Posts by Vineet Arora

An Army of One No More: Hospitalists Choosing Wisely with Nurses

Oftentimes that can be how hospitalists feel as they “battle” to provide high-value care (better care at lower cost) for their patients. But it does not need to be this way; there is a whole world all around us – doctors, nurses, pharmacists, and social workers – that can help combat the problems of overuse, inefficiencies, and patient safety lapses. While hospitalists often spend somewhere between a few minutes and an hour total each day at a patient’s bedside, nurses are there all day long. They see everyday pragmatic opportunities to prevent low-value care through the daily labs, specimens and cultures, x-rays, medications, electrocardiograms, and so on that are ordered for patients. And since nurses spend the most time at the point-of-care, they are essential to professionally communicating and collaborating with the inter-professional team when changes in patients’ conditions or plans of care occur. So, how do you incorporate nurses…

Lessons from the Wizard of Oz: Giving Thanks to Interprofessional Team Members

Tonight I happened to catch a few minutes of the Wizard of Oz- a great classic and our daughter was in delight watching the munchkins dance and sing for Dorothy. It also reminded me of the importance of a great team—Dorothy needed the Scarecrow, the Tin Man, and the Cowardly Lion to get to her final destination. Likewise, it takes a great team (and less singing and dancing ability fortunately) to take care of a patient in the hospital. We all know this, but if so, why is it sometimes so hard to work together in a team? Well, one reason is that doctors have not received formal training in how to interact with the multitude of team members that they will come into contact with while taking care of patients. That is now changing. The Association of American Medical Colleges now states that graduating medical students must be prepared…

A Social Media Success! First #JHMChat by the Numbers

First, thank you to everyone who joined us on October 12th for our first Journal of Hospital Medicine (@JHospMedicine) Twitter chat, known in the Twitterverse as #JHMChat. I was joined on Twitter by Chris Moriates (@chrismoriates) author of a recently published Choosing Wisely: Things We Do for No Reason paper entitled, “Nebulized bronchodilators instead of metered-dose inhalers for obstructive pulmonary symptoms” and we and others asked Dr. Moriates questions about his research and the paper. Interestingly, Chris and I were tweeting from my living room in Chicago, and for a split second, we looked at each other at 8pm CST and had that last minute feeling that it was going to be just us…but boy, were we wrong! Tweeters came out in droves to ask questions, share stories, and also discuss ways to get more people on board with inhalers instead of nebulizers. If you happened to miss it, don’t…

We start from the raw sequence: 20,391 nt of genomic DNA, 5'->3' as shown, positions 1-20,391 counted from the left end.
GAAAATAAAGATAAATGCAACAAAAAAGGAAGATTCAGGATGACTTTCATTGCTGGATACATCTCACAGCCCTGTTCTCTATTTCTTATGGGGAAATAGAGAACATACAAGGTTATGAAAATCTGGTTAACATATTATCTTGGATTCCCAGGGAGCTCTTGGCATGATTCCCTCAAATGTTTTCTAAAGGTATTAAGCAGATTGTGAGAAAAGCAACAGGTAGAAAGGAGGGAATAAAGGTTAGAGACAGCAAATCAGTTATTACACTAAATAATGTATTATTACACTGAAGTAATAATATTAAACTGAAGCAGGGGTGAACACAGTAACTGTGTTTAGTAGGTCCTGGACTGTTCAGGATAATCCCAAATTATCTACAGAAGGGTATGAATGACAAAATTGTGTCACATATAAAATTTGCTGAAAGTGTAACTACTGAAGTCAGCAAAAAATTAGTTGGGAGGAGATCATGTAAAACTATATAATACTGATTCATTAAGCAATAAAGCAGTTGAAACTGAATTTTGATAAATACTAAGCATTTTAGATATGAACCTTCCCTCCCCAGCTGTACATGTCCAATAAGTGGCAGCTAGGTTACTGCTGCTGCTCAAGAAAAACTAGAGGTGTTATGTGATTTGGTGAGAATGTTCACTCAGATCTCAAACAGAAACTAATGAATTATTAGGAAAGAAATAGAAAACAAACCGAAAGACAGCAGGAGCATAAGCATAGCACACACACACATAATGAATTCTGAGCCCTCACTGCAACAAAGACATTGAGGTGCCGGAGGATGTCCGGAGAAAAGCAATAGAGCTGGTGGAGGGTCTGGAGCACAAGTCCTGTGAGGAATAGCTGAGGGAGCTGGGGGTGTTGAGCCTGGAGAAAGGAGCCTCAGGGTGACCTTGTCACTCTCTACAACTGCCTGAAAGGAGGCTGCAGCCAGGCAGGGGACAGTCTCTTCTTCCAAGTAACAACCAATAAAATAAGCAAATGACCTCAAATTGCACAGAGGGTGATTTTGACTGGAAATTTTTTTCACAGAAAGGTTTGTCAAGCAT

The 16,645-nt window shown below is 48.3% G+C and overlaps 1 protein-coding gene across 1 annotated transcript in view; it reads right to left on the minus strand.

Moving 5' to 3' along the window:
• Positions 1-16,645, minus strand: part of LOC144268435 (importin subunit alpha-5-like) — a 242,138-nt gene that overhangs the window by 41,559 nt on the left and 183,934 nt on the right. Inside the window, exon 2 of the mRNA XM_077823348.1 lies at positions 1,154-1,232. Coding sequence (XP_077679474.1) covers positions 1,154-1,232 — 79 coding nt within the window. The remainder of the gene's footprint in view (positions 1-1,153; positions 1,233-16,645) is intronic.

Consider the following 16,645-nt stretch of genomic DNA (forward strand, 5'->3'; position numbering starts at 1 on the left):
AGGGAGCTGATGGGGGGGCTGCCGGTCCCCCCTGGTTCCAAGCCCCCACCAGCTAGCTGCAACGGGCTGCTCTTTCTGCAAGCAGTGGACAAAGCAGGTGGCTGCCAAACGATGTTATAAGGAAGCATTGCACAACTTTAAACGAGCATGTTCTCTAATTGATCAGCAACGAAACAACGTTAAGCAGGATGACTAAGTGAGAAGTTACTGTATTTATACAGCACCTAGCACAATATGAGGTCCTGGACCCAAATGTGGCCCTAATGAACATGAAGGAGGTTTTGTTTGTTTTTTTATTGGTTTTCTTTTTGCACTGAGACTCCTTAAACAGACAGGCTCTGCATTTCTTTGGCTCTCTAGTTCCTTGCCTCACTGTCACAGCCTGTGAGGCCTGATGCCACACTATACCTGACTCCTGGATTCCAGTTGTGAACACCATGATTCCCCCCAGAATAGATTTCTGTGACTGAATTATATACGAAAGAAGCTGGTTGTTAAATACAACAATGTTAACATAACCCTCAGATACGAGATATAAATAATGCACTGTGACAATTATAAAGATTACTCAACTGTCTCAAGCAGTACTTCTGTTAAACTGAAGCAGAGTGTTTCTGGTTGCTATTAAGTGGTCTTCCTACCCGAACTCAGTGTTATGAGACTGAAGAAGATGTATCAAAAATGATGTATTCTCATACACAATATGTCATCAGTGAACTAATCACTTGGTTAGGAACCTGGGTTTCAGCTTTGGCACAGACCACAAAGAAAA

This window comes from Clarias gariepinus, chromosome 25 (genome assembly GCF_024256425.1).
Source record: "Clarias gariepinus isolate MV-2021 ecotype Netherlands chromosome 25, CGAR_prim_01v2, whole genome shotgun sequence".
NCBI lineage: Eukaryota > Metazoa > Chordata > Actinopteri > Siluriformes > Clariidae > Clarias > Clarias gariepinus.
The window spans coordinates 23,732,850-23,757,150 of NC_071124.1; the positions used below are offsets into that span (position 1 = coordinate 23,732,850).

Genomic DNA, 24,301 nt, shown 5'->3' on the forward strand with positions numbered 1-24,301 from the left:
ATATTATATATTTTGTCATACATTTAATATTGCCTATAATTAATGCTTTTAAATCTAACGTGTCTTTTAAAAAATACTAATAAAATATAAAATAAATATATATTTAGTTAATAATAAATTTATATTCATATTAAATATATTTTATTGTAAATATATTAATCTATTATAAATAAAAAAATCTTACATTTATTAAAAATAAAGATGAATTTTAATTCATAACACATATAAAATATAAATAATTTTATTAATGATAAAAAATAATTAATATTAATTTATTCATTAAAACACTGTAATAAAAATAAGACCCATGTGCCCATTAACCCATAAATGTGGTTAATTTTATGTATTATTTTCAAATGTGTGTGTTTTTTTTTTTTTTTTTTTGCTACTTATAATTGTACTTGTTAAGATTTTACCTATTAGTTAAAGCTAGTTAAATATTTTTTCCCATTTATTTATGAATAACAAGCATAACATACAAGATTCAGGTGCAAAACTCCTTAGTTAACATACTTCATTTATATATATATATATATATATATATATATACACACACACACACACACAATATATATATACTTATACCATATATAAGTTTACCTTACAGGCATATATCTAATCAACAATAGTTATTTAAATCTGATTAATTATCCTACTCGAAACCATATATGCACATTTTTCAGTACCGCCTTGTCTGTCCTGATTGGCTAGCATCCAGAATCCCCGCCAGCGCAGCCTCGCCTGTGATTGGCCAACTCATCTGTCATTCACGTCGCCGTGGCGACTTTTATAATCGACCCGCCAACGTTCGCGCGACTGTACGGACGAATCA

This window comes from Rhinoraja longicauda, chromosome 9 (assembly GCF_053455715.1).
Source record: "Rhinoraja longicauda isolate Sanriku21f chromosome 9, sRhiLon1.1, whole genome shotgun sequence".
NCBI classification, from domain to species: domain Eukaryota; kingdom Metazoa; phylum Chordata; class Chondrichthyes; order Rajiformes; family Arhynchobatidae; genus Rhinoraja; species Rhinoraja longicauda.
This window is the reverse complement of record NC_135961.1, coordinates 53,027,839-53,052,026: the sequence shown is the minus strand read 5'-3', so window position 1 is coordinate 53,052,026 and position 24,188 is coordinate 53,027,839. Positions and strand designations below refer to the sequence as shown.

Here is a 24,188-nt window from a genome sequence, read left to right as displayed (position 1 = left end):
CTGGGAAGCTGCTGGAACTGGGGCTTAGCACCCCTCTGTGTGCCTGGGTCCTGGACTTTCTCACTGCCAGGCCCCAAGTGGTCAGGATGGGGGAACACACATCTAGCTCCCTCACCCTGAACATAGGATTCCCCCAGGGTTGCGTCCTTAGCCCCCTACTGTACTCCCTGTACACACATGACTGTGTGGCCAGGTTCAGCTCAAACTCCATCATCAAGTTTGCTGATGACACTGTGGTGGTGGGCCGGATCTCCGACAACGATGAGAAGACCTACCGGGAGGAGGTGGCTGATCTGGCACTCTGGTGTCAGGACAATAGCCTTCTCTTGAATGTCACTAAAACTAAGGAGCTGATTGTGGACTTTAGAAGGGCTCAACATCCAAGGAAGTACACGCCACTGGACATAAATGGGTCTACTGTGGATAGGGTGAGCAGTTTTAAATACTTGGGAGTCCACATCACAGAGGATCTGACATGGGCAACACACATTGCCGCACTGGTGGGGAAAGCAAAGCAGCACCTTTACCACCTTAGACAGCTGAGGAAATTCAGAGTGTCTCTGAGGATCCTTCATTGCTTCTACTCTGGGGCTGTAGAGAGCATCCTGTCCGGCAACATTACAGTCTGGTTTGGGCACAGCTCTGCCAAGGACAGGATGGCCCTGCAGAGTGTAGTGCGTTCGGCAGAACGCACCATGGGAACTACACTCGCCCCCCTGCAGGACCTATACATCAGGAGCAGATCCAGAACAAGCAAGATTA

Tackling Costs of Care on Twitter: Join the First #JHMChat on October 12th

On October 12th at 9 PM EST I will be hosting the first #JHMChat, a twitter chat dedicated to talking about the newest research coming out of the Journal of Hospital Medicine (@JHospMedicine), SHM’s journal of peer reviewed research. If you are unfamiliar with what a Twitter Chat is, you can read more about it here. For this first #JHMChat we will be discussing Dr. Chris Moriates’ recent Things We Do for No Reason article, “Nebulized bronchodilators instead of meter-dose inhalers for obstructive pulmonary symptoms.” Why should you, a busy hospitalist with lots of demands on your time, do this? Well, for starters, this is a great opportunity for you to learn, ask questions about the research and interact with the author! More importantly, unlike other types of events, there is no guilt associated with being on a Twitter chat. After all, Twitter is like a cocktail conversation that you…

Tackling the “Elephant in the Room”: Improving Hospital Sleep through Nudges

The other week, when looking at PBS NewsHour, amid the discussion of the amazing bravery of a few heroes thwarting a train attack in France and concerns of the volatility of the stock market, one headline read: “Why won't hospitals let their patients sleep?” This was one of many news outlets that picked up this story and it just spread on Twitter with many doctors and patients alike tweeting about it. As someone who studies this area, I was actually surprised it was getting so much attention. I was asked to do an interview for a Salt Lake City radio station on our work defining the problem, and it was then that I realized why it was of such interest. As the banter continued between the hosts, it became apparent that the prevailing notion is that everyone who has ever been in a hospital knows that it's the last place…